For decades, Red Delicious represented the definition of an of apple. Kids across the nation got them in their lunch bags, and they were ubiquitous on store shelves. But with the explosion in more tasty apple varieties — like Gala, Fuji and Honeycrisp — the Red Delicious has largely fallen out of favor in the US.

Not so in China, though — Red Delicious are huge there. And that’s a big consideration for Washington state growers.

What it was like that day in Charlottesville

Aug 14, 2017
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Lidia Jean Kott 

I knew that things in Charlottesville were going to be intense, but I still was not prepared for what I saw when I drove into town early Saturday morning.

We parked behind a McDonald's and then walked towards the park where the main protest and counterprotest was happening. On our way, we encountered a group of people carrying a huge wooden sign that read, “There is no master race."

I tried to take a picture of them, but they waved me off. Later, I saw them on TV, using the sign as both a shield and a weapon when the fighting got intense.

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Kevin Lamarque/Reuters

If you’ve been talking to people about hate crimes since the election, like I have, you’d know that Charlottesville didn’t come out of nowhere. People have been priming for a fight for months.

The string of hate crimes across the country has people scared, defensive, a little paranoid, and preoccupied with their own safety. And when President Donald Trump initially failed to condemn white supremacists in Charlottesville, instead saying there was violence “on many sides,” that wasn’t surprising either — because there’s a long history of American failure to acknowledge white hate. 

The US far-right is a fan of — Syria's Assad?

Aug 14, 2017

President Bashar al-Assad of Syria has some unlikely fans in the US among far-right communities.

In a video that was posted on Twitter, three men who took part in the Charlottesville protests talk about their support for Assad, the notorious Syrian leader accused of killing thousands of his own people. One of the men is wearing a T-shirt that reads “Bashar’s Barrel Delivery Co.”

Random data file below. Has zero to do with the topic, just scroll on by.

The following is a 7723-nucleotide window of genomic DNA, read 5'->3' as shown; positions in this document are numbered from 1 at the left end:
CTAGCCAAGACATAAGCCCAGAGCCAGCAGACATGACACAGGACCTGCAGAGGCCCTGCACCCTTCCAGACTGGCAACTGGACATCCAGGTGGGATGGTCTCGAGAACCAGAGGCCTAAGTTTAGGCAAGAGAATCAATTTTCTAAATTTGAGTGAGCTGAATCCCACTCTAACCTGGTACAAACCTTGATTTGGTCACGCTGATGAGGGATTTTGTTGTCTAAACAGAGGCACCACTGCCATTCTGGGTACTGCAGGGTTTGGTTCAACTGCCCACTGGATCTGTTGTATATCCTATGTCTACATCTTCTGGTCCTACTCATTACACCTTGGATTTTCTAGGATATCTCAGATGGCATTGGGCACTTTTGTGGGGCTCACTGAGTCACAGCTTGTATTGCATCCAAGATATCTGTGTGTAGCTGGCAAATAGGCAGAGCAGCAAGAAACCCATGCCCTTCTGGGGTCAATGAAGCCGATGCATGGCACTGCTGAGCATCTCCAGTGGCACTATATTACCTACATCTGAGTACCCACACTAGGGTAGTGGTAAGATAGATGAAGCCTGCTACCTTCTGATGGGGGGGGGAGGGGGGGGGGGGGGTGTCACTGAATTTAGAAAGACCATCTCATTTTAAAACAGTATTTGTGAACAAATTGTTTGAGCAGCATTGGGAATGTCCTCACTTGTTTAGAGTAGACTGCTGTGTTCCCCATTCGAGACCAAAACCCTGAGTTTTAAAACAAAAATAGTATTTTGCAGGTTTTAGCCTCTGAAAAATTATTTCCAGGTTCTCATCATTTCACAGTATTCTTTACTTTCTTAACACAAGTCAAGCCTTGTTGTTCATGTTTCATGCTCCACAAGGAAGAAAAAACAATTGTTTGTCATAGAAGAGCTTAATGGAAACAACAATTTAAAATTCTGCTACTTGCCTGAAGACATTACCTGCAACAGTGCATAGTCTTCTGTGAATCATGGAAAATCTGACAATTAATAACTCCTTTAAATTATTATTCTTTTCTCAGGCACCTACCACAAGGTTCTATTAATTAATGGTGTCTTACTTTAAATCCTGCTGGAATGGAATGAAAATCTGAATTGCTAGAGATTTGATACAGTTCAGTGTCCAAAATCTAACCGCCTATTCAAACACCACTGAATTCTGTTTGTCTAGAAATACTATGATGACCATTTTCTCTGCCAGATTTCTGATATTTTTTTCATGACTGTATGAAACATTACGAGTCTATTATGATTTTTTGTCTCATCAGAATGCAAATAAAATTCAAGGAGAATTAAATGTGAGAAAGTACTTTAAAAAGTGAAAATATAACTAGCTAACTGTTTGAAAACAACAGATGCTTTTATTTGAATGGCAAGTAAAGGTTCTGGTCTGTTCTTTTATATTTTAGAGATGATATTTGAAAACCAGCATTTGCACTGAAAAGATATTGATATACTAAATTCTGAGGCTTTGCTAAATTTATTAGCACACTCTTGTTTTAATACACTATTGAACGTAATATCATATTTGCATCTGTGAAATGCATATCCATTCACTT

"Support the Syrian Arab army," one of them says.

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Edgar Su/Reuters

Throughout much of history, witnessing a total solar eclipse would mean one thing above all else. And that is fear.  

For the ancient Greeks, an eclipse was a sign that the gods were angry. The Vikings saw eclipses as a potential apocalypse. And the ancient Chinese apparently believed that an eclipse meant that a giant dragon was trying to devour the sun and that people needed to make as much noise as possible to scare the dragon away.

Helping the blind 'see' the solar eclipse

Aug 11, 2017
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Carolyn Beeler/PRI

It sounds like the beginning of a riddle. How can someone who’s blind “see” the upcoming eclipse on Aug. 21?

It’s a question solar astrophysicist Henry “Trae” Winter started thinking about several months ago after a blind colleague asked him to describe what an eclipse was like.

“I was caught completely flat-footed,” Winter said. “I had no idea how to communicate what goes on during an eclipse to someone who has never seen before in their entire life.”

South African artist Lady Skollie explains why she paints burning vaginas

Aug 11, 2017
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Jasmine Garsd/PRI

Laura Windvogel unlocks the heavy outer door to her studio on a quiet Sunday morning. She climbs the warehouse stairs. And she unlocks the next lock to another metal door. And through that door, she turns the key on yet another lock to get into her work space.

It’s a reminder that this is Johannesburg. And security is everything — especially for women.